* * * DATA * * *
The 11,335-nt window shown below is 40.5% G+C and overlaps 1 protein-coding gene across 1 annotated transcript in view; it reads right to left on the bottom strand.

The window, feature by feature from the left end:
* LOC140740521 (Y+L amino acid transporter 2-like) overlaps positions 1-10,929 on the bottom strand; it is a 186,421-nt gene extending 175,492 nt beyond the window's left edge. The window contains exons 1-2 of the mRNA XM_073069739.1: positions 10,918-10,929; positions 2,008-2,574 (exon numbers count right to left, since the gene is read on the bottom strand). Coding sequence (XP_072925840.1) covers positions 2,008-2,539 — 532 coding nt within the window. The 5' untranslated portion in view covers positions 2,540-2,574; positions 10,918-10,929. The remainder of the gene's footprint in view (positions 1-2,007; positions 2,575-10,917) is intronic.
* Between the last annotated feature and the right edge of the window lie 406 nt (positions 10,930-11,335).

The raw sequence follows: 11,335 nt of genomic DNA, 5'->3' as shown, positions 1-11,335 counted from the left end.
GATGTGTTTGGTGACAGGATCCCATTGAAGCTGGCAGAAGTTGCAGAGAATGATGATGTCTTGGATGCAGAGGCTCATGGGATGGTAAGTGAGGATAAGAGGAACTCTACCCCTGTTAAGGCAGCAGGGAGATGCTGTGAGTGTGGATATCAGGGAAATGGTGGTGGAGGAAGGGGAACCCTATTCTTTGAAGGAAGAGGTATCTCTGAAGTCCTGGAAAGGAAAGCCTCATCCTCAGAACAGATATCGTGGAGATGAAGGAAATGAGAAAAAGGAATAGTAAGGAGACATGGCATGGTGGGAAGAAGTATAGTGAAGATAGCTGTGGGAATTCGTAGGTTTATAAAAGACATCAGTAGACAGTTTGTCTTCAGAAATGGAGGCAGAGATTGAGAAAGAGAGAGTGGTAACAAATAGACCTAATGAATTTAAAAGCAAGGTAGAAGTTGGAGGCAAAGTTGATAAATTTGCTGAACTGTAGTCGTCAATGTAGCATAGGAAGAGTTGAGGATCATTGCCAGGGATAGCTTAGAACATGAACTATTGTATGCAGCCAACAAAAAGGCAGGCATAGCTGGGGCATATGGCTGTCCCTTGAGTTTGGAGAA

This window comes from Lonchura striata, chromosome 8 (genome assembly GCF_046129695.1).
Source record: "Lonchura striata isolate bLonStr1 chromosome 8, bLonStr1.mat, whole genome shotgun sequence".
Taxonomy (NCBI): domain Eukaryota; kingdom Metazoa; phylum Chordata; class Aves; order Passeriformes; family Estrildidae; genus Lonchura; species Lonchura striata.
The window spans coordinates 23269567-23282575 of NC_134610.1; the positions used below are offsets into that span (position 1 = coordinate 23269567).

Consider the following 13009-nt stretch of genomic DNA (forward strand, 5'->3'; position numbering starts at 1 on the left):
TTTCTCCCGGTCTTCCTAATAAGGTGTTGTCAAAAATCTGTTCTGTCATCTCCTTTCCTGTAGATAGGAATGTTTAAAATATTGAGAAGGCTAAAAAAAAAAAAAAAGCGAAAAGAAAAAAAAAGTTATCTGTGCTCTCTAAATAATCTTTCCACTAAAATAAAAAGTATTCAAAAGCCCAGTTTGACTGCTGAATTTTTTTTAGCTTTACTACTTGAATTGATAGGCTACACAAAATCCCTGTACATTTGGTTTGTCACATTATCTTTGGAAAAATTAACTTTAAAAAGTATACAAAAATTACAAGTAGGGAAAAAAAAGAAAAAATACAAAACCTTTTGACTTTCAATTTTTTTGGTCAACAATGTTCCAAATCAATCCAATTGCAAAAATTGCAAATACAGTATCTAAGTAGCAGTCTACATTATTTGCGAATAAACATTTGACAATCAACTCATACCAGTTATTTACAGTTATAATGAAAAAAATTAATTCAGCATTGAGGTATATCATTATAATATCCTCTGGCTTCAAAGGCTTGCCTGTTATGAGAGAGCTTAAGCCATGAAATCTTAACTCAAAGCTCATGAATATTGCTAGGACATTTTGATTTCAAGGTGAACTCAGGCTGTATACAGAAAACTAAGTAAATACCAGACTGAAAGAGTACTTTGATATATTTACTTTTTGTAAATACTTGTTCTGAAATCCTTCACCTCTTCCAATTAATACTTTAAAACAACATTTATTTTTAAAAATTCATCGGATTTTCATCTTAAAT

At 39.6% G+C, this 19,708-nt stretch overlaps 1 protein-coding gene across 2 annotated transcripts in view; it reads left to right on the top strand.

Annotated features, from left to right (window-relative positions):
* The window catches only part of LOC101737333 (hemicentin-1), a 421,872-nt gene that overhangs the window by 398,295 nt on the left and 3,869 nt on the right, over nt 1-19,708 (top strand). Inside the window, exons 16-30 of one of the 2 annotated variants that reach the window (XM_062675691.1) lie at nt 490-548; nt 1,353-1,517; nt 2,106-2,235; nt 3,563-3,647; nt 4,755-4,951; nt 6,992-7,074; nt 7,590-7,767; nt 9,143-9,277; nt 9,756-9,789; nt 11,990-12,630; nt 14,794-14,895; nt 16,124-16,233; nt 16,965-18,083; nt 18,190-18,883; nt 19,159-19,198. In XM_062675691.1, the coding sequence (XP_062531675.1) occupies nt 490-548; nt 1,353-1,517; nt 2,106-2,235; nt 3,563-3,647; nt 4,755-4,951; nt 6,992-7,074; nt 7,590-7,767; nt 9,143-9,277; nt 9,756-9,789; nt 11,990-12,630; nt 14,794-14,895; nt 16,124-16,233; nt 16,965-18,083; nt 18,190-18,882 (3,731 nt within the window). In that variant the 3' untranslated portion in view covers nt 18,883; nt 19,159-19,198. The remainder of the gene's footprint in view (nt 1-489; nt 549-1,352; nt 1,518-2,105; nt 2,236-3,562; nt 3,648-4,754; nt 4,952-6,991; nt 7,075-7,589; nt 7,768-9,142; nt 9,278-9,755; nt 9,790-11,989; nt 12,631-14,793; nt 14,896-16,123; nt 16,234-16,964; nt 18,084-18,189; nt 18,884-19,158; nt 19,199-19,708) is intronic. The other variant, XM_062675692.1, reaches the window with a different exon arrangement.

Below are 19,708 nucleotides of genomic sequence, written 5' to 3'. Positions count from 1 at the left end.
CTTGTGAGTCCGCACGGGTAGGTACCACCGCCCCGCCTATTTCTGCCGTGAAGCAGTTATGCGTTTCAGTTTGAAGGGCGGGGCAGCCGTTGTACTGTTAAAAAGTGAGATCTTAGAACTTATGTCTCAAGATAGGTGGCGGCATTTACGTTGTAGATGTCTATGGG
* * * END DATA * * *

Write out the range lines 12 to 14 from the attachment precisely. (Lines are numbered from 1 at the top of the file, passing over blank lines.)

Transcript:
TTTCTCCCGGTCTTCCTAATAAGGTGTTGTCAAAAATCTGTTCTGTCATCTCCTTTCCTGTAGATAGGAATGTTTAAAATATTGAGAAGGCTAAAAAAAAAAAAAAAGCGAAAAGAAAAAAAAAGTTATCTGTGCTCTCTAAATAATCTTTCCACTAAAATAAAAAGTATTCAAAAGCCCAGTTTGACTGCTGAATTTTTTTTAGCTTTACTACTTGAATTGATAGGCTACACAAAATCCCTGTACATTTGGTTTGTCACATTATCTTTGGAAAAATTAACTTTAAAAAGTATACAAAAATTACAAGTAGGGAAAAAAAAGAAAAAATACAAAACCTTTTGACTTTCAATTTTTTTGGTCAACAATGTTCCAAATCAATCCAATTGCAAAAATTGCAAATACAGTATCTAAGTAGCAGTCTACATTATTTGCGAATAAACATTTGACAATCAACTCATACCAGTTATTTACAGTTATAATGAAAAAAATTAATTCAGCATTGAGGTATATCATTATAATATCCTCTGGCTTCAAAGGCTTGCCTGTTATGAGAGAGCTTAAGCCATGAAATCTTAACTCAAAGCTCATGAATATTGCTAGGACATTTTGATTTCAAGGTGAACTCAGGCTGTATACAGAAAACTAAGTAAATACCAGACTGAAAGAGTACTTTGATATATTTACTTTTTGTAAATACTTGTTCTGAAATCCTTCACCTCTTCCAATTAATACTTTAAAACAACATTTATTTTTAAAAATTCATCGGATTTTCATCTTAAAT

At 39.6% G+C, this 19,708-nt stretch overlaps 1 protein-coding gene across 2 annotated transcripts in view; it reads left to right on the top strand.

Annotated features, from left to right (window-relative positions):